Election Updates and Legal Matters
Monday, September 5th, 2022Labor Day
Tuesday, November 8th, 2022Michigan's General Election
Judge Extends Preliminary Injunction to Block Enforcement of 1931 Law
After two days of oral arguments, reproductive rights advocates won a temporary victory on August 19 when Oakland County Circuit Court Judge Jacob Cunningham extended a preliminary injunction on the 1931 law that essentially bans abortion in Michigan.
The preliminary hearing in Whitmer v. Linderman et al. was called by Judge Cunningham after a Court of Appeals (COA) decision in early August that rendered the existing injunction on the 1931 ban only applicable to state law enforcement, not local prosecutors. Quickly following the COA decision, Judge Cunningham granted Governor Whitmer’s request for a temporary restraining order on county prosecutors and called for another hearing on August 17 to review the injunction.
The decision on August 19 reinstates the injunction until after the November 8 election when voters will potentially have the opportunity to vote on a ballot proposal that will enshrine some level of abortion rights in the state Constitution. The court set a pre-trial conference for 9:30 a.m. on November 21.
At this time, any further legal action regarding the constitutionality of abortion would stem from the Michigan Supreme Court; however, it remains unclear as to whether the court will choose to act before the election.
Following the ruling, Governor Whitmer issued a statement saying, “I am grateful for this ruling that will protect women and ensure nurses and doctors can keep caring for their patients without fear of prosecution…” Right to Life of Michigan took to social media to say: “Governor Whitmer is bringing this case because they have never had the votes to change Michigan’s abortion law and doubt they will have the votes in November to add abortion into our constitution. She doesn’t really believe in democracy.”
Special Prosecutor Asked to Take on Voter Tabulator Investigation
Michigan Attorney General Dana Nessel has asked the Prosecuting Attorneys Coordination Council for a special prosecuting attorney to review charges against nine individuals in an investigation into vote tabulators from the 2020 general election.
This investigation stems from a request by Secretary of State Jocelyn Benson who, back in February, asked Nessel to investigate third-party access to vote tabulators. Individuals involved in this investigation were allegedly trying to provide evidence that then-President Donald Trump had the election stolen from him.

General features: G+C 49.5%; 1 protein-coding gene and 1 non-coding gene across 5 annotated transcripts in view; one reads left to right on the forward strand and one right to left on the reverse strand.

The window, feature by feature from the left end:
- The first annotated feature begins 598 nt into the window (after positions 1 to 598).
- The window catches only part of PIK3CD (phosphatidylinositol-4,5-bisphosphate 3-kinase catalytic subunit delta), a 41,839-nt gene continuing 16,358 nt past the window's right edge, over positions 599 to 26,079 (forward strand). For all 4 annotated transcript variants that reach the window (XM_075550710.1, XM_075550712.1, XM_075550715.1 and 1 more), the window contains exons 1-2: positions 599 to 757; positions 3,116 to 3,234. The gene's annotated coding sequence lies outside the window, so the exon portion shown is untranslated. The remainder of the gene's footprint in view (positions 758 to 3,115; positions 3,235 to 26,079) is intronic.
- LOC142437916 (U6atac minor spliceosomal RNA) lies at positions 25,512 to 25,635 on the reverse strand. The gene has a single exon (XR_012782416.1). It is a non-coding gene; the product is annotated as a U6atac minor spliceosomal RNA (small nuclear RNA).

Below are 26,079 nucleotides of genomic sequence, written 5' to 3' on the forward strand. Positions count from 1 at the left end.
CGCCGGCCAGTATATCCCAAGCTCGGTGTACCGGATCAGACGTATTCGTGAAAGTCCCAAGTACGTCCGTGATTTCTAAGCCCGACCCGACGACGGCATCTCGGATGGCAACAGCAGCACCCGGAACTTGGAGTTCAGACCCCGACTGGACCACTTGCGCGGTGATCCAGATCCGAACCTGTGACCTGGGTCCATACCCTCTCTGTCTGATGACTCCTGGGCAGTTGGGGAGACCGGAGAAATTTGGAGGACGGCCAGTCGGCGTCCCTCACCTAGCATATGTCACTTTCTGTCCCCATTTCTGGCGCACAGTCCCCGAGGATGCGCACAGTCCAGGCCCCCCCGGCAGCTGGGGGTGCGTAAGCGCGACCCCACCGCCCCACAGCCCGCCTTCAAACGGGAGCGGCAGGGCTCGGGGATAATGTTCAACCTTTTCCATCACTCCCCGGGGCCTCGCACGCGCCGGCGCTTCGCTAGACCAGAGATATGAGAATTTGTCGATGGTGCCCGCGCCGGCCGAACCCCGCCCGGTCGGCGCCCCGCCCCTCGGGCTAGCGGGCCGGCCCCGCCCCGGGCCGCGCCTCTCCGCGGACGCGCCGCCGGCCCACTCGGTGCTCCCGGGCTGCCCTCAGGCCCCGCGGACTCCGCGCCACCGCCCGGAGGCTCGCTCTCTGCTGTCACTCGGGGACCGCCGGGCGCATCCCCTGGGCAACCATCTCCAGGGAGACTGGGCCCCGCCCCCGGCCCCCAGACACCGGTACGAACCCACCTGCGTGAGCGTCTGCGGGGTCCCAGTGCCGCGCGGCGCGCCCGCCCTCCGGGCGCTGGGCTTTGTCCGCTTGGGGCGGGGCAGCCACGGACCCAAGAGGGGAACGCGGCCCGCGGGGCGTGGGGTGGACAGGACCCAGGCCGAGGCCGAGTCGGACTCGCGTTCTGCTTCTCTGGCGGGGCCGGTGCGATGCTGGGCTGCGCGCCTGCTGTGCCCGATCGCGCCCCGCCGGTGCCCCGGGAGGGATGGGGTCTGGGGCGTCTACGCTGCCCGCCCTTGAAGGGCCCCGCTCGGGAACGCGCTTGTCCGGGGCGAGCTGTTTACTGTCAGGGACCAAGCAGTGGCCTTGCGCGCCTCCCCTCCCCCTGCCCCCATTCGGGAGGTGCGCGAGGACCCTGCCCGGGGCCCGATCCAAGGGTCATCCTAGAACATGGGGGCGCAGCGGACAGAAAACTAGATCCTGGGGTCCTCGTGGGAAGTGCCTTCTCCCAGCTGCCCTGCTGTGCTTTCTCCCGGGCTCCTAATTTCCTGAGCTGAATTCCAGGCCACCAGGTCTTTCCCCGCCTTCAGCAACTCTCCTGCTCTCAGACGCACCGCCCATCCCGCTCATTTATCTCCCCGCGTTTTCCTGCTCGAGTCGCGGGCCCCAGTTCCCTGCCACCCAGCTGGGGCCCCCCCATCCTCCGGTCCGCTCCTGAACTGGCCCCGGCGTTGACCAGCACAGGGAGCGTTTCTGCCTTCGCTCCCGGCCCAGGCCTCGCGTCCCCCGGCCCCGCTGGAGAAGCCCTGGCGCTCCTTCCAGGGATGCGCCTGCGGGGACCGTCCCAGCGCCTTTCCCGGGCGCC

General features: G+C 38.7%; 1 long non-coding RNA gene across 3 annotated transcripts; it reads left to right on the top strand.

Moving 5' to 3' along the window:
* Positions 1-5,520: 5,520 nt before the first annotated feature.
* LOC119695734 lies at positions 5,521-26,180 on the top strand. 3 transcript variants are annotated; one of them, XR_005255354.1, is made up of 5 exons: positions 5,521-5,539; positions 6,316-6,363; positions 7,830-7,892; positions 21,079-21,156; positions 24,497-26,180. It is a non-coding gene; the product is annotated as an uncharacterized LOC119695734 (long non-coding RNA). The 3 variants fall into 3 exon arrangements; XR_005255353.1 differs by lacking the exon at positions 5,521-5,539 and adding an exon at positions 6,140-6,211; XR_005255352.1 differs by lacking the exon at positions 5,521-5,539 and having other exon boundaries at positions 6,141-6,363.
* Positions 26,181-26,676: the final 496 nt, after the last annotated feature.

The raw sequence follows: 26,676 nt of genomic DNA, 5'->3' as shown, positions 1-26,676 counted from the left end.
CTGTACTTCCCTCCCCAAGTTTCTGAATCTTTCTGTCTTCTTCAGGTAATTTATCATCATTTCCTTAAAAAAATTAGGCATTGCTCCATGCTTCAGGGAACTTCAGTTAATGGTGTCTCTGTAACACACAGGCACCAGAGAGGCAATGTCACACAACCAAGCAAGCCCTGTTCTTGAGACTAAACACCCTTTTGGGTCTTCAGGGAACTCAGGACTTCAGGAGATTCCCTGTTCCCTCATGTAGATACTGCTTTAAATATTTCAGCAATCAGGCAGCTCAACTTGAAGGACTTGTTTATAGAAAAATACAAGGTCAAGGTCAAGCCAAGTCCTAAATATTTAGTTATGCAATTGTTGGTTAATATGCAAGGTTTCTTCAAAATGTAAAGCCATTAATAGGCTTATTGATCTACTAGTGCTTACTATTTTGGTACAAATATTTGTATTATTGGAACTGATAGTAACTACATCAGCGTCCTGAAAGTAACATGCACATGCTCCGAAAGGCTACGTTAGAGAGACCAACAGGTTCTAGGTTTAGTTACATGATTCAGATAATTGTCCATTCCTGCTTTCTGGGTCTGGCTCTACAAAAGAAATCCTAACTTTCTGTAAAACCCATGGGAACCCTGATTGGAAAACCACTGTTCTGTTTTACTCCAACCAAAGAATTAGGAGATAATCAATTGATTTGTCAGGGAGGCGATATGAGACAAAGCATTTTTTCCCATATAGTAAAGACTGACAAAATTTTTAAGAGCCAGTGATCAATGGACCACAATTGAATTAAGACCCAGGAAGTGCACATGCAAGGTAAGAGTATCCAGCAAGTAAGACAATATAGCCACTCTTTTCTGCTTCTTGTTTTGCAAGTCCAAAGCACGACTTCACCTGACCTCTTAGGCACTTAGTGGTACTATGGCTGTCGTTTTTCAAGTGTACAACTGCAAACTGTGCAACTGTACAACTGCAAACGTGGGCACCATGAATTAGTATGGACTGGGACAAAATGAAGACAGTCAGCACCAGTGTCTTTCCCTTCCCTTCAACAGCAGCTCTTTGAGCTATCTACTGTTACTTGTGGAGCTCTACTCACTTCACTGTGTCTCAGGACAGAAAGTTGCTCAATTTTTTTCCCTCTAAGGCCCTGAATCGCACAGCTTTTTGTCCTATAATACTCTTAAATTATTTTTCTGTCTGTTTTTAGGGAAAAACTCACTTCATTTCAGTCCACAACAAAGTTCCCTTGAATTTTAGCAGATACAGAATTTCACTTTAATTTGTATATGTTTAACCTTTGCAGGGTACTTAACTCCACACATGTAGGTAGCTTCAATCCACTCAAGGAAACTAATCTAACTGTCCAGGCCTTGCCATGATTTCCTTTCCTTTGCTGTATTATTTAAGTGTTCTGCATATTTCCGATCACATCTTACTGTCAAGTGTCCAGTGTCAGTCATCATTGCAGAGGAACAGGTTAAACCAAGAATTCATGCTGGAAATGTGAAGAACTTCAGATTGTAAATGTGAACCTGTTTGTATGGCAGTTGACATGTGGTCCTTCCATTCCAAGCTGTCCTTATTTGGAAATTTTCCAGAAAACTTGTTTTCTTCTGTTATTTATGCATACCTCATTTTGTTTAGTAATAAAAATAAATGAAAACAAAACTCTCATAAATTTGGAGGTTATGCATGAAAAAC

Notable individuals included in this investigation are Republican attorney general candidate Matthew DePerno, Representative Daire Rendon (R-Lake City), and Barry County Sheriff Dar Leaf. Charges in this case include conspiracy, using a computer system to commit a crime, willfully damaging a voting machine, malicious destruction of property, fraudulent access to a computer, and false pretenses.
Let MI Kids Learn Ballot Initiative Submits Signatures
Let MI Kids Learn, a ballot initiative that would establish a scholarship program to provide grants to low-income students for education expenses, submitted signatures to the Bureau of Elections on August 10. The initiative, supported by the DeVos family, collected 520,598 signatures.
Under this initiative, public school students could receive up to $500 and public school students with disabilities could receive $1,100. These funds could be used for transportation, tutoring, tuition, mental health support, and other expenses that are education related. Private school students, however, could collect up to $7,000. Another aspect of the initiative would allow taxpayers that contribute to the program to claim up to $500 in tax credits, with an annual maximum starting at $500 million.
Similar efforts have been underway in other states and the outcomes appear to be somewhat mixed in part due to the fact that the program performance is not easy to objectively assess. This proposal has drawn criticism from the State Board of Education president Casandra Ulbrich and the chair of the Michigan Democratic Party, Lavora Barnes, among others. According to the For MI Kids coalition, led by Ulbrich, this initiative could reduce state revenue by approximately $90 million in 2024 and continue to reduce state revenues annually.
Should the signatures submitted for the ballot initiative be approved by the Board of State Canvassers, voters would have the opportunity to vote on the initiative during the 2024 election. However, the Michigan State Legislature could choose to take up the initiative for a vote if certified by the Bureau of Elections.
Fiscal Agencies Release July Revenue Report